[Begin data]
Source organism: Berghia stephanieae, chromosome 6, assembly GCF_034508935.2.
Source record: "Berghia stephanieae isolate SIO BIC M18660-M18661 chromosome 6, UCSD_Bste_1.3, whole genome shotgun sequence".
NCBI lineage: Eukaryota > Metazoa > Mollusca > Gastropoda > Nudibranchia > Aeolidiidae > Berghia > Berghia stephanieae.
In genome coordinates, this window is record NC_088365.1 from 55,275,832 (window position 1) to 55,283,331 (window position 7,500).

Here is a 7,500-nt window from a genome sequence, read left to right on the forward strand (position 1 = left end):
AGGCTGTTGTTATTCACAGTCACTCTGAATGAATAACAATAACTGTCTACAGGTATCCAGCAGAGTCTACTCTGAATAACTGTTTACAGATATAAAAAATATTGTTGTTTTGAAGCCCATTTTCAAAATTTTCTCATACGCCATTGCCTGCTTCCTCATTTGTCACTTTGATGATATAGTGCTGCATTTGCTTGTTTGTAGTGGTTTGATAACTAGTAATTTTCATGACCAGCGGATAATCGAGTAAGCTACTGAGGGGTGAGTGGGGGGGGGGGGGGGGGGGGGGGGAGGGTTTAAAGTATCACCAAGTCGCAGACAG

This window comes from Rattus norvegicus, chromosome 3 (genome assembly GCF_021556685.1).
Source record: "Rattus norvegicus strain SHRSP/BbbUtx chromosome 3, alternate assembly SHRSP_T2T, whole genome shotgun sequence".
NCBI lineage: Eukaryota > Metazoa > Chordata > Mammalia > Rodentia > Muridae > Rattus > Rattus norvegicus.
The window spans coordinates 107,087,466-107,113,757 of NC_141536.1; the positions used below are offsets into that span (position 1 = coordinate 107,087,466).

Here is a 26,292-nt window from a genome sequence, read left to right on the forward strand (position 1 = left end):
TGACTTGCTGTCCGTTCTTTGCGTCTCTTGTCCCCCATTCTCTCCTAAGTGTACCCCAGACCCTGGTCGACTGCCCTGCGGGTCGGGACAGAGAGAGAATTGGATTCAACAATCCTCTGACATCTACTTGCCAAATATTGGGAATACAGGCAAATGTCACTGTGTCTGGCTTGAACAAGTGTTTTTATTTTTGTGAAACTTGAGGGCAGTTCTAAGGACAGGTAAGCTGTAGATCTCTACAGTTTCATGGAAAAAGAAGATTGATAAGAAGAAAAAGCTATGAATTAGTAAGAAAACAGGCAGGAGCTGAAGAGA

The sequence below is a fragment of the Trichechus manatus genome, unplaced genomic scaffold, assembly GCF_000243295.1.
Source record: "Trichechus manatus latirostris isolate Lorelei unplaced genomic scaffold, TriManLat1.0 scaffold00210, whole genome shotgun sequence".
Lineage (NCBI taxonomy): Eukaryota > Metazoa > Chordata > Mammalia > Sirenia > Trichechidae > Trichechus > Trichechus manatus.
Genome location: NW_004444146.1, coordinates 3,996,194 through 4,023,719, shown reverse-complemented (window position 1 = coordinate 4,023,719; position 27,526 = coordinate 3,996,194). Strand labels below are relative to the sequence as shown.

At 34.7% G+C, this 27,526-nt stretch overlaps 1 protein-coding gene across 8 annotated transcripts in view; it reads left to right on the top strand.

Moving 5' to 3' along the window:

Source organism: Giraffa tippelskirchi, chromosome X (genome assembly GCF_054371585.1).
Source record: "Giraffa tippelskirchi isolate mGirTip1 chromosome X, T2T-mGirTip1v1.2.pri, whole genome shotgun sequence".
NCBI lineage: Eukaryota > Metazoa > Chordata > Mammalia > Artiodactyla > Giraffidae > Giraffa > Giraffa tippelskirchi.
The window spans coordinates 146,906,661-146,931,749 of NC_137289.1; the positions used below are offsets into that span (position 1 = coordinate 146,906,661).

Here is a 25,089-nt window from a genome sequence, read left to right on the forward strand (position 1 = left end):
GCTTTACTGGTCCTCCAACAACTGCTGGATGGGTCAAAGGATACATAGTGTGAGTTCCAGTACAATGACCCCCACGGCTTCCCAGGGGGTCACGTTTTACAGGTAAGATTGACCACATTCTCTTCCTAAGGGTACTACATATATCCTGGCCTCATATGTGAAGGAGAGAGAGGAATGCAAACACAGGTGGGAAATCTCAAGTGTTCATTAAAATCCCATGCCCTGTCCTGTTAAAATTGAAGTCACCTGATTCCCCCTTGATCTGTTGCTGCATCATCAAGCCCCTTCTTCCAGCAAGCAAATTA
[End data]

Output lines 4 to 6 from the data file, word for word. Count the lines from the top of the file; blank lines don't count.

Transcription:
In genome coordinates, this window is record NC_088365.1 from 55,275,832 (window position 1) to 55,283,331 (window position 7,500).

Here is a 7,500-nt window from a genome sequence, read left to right on the forward strand (position 1 = left end):
AGGCTGTTGTTATTCACAGTCACTCTGAATGAATAACAATAACTGTCTACAGGTATCCAGCAGAGTCTACTCTGAATAACTGTTTACAGATATAAAAAATATTGTTGTTTTGAAGCCCATTTTCAAAATTTTCTCATACGCCATTGCCTGCTTCCTCATTTGTCACTTTGATGATATAGTGCTGCATTTGCTTGTTTGTAGTGGTTTGATAACTAGTAATTTTCATGACCAGCGGATAATCGAGTAAGCTACTGAGGGGTGAGTGGGGGGGGGGGGGGGGGGGGGGGGAGGGTTTAAAGTATCACCAAGTCGCAGACAG